Gamification in e-learning, what’s all the fuss about?

Gamification in e-learning, what’s all the fuss about?


Gamification has received much hype and buzz in recent years. In fact, it’s been so overused in the e-learning industry that it was featured in Gartner’s Hype Cycle for four years in a row.

While we may be sick of all the hype, using game principles and applying them to a non-game context can be a highly effective strategy in the design of digital learning solutions.

Let’s take a closer look at why gamification can be an effective e-learning tool, what you need to explore before you take on a gamification project and how to avoid speed bumps along the way.

Gamification of learning

Gaming elements in e-learning solutions can be effective because they can motivate, challenge and engage a learner.

Studies show games can improve knowledge acquisition, content understanding, motivational outcomes, changes in attitudes and behaviour and can be applied across a range of industries such as art, design, entertainment, marketing, news, health and education. In a nutshell:

Games can propel people into action: players of the game Darfur is Dying were more likely to donate money, share the story with friends, sign a partition and talk to others about Darfur than those who read the text equivalent.

Players perform better: 65 studies and data from 6,476 trainees discovered those using video games had an 11% high factual knowledge level, a 14% high skill-based knowledge level and a 9% higher retention rate than trainees in comparison groups.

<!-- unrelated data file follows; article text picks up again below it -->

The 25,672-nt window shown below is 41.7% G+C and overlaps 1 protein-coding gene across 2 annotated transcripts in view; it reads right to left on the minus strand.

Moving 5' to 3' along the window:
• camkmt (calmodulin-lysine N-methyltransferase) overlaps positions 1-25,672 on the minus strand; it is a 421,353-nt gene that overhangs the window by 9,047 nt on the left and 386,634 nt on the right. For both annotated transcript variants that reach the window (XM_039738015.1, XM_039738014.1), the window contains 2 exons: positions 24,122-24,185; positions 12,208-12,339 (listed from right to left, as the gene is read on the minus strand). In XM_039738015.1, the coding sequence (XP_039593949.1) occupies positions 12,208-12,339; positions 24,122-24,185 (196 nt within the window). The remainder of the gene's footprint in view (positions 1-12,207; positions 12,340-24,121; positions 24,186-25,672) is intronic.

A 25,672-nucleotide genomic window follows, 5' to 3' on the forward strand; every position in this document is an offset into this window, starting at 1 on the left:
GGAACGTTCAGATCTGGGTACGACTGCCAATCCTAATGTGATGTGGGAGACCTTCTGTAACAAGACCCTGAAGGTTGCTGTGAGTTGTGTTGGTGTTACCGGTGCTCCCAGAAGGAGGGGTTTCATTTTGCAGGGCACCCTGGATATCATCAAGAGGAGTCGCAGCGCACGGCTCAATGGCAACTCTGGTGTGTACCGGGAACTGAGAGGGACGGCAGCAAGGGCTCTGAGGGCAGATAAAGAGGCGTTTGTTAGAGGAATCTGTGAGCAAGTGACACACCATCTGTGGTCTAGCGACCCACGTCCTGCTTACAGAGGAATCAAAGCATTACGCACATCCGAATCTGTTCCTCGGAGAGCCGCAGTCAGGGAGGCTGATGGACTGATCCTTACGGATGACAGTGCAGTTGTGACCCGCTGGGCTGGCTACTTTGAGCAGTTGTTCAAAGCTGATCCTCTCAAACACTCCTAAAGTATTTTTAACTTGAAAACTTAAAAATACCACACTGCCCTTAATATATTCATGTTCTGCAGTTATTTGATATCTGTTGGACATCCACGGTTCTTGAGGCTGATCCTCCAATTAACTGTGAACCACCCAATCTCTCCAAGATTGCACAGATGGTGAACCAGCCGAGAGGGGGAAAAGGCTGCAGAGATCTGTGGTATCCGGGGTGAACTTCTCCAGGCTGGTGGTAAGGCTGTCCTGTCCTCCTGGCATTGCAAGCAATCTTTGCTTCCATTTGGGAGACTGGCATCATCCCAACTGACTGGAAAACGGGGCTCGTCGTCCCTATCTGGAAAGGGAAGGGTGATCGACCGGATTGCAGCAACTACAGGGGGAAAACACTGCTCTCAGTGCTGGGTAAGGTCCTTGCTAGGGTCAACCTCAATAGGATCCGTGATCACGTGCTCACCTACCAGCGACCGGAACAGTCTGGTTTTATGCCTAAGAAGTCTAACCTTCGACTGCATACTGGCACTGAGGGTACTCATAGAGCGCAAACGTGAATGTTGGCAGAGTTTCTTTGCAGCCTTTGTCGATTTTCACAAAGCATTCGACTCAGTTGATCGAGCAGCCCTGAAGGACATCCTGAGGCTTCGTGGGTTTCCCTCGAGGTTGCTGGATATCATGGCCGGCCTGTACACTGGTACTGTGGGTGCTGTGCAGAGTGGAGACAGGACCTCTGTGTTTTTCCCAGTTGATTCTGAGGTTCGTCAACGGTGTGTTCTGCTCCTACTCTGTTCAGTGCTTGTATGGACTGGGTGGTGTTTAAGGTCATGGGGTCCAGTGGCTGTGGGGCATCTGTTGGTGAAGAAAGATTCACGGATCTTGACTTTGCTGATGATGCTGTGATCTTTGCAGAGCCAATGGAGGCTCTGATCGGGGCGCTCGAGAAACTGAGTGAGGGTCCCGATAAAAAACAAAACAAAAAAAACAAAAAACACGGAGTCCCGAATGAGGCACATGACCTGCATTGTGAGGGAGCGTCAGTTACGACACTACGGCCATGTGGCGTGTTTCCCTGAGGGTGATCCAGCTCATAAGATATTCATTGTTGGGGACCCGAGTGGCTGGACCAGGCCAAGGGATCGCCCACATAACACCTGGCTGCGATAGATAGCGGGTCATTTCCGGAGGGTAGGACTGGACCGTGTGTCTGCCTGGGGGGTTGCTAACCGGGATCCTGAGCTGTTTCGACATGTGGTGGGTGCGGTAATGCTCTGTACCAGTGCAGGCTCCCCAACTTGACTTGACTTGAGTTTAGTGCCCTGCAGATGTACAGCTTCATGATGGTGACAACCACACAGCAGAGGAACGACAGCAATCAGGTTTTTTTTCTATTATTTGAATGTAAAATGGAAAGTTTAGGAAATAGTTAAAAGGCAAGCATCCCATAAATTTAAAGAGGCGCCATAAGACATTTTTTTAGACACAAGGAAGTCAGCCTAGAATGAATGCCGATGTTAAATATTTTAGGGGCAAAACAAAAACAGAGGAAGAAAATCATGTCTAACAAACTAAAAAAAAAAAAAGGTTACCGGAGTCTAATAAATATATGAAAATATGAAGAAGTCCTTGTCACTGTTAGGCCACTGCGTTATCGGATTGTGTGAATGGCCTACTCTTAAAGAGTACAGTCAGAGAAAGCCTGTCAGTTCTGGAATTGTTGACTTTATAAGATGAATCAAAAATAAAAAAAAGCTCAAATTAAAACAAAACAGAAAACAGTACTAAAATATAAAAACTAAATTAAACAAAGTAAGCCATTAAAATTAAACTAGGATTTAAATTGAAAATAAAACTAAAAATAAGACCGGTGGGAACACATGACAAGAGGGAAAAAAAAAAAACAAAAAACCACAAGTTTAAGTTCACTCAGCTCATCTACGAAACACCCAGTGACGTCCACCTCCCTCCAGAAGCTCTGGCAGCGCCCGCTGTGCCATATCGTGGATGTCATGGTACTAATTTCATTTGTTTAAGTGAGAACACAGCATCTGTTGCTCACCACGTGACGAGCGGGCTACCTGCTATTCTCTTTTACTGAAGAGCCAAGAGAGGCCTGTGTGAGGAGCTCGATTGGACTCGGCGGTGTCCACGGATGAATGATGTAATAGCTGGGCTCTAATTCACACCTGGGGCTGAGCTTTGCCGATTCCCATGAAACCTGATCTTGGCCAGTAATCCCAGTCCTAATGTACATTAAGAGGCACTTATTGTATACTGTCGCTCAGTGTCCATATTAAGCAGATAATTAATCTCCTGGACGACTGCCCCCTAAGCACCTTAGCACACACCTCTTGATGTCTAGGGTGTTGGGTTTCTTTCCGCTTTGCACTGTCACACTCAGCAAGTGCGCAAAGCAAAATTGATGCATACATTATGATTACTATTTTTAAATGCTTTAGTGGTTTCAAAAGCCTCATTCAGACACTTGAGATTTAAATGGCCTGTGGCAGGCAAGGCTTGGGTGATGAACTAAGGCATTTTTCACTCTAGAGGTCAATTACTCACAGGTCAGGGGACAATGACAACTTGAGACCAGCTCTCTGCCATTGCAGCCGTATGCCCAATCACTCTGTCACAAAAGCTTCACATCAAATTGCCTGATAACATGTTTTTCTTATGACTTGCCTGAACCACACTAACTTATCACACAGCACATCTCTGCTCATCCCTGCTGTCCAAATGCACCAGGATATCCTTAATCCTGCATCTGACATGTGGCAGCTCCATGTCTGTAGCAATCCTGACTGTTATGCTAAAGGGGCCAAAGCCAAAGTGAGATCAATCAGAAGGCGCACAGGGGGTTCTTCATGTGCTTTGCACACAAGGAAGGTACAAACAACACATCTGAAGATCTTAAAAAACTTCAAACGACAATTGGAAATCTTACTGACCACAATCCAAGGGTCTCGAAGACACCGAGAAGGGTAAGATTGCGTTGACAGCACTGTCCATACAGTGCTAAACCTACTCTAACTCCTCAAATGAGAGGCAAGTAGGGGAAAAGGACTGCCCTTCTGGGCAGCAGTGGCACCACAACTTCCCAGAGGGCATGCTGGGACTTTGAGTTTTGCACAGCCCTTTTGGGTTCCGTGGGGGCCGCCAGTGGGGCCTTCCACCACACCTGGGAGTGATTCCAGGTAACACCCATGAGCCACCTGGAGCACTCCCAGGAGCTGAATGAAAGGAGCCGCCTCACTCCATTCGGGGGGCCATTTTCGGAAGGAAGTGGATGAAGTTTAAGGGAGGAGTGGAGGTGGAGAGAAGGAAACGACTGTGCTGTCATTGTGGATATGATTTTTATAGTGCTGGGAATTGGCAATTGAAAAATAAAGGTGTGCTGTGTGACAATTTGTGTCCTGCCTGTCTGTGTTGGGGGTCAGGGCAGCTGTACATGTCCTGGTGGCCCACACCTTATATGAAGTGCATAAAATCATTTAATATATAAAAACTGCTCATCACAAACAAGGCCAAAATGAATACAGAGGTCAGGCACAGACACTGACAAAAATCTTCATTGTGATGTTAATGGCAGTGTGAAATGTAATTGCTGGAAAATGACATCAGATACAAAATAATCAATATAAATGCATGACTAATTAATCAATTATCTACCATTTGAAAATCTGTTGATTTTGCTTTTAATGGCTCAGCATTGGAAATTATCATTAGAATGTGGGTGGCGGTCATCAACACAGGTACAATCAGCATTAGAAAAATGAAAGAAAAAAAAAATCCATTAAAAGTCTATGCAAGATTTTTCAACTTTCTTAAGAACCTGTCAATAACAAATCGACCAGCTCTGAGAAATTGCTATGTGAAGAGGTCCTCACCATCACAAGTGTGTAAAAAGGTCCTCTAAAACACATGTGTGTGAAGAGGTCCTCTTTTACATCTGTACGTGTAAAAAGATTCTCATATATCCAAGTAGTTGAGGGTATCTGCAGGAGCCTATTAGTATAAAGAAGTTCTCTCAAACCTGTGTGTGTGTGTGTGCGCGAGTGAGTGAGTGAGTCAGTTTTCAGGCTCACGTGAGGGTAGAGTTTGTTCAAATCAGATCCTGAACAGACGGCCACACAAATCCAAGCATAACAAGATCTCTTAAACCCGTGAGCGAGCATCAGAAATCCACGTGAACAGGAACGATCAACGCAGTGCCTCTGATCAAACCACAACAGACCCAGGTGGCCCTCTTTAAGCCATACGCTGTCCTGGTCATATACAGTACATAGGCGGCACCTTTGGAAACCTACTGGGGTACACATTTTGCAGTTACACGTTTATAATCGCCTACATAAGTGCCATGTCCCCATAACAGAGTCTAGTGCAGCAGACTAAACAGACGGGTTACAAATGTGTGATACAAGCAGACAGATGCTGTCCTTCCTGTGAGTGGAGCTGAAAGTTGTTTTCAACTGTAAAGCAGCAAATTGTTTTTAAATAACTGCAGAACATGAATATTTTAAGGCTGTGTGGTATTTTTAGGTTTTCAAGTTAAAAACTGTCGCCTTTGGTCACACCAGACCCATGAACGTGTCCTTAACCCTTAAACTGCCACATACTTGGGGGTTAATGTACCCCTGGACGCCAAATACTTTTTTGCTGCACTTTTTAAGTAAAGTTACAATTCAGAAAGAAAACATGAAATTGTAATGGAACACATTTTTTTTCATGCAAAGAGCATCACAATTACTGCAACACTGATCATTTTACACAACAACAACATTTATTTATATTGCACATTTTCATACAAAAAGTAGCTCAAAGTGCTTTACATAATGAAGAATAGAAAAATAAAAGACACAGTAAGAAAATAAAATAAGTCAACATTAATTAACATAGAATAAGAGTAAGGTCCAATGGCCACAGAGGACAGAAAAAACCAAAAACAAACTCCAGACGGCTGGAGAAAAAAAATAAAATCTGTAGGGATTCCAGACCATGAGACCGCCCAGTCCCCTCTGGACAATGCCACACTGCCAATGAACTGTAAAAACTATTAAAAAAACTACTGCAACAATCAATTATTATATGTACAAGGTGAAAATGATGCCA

Players work harder voluntarily: A math facts game deployed on handheld computers encouraged learners to complete a greater number of problems at an increased degree of difficulty. Results showed these participants solved nearly three times the amount of number problems than those using paper worksheets.

What to consider before applying game-based approaches

It’s imperative before embarking on any kind of learner solution that the proper due-diligence is completed.

Once you’ve identified there’s a gap that a gamification solution could solve, you need to consider your learner’s big motivators before moving towards designing the game.

Savv-e’s digital team member Shaun Thompson says when developing a gamification element to learning you needed to find the best ways to get learners to interact and respond with the game.

Ken Ip says it's usually a sense of accomplishment or completion that drives a learner to respond.

“From a design point of view this means having visible and easy to understand progression indicators so that the learner is working towards something.”

If your learners respond well to a sense of community, designers should consider implementing a leaderboard to promote challenge. Another idea is incorporating team activities where a group can work together and achieve a common goal.

Basic gamification techniques

For designers the aim of any gamification experience is to narrow the gap between the learning experience and the real world experience. Budget is the key factor that determines how big or small the gamification element can be.

A bigger budget could put a learner through an immersive 3d environment where you can explore and interact with others. A smaller budget could provide a simple scoring system.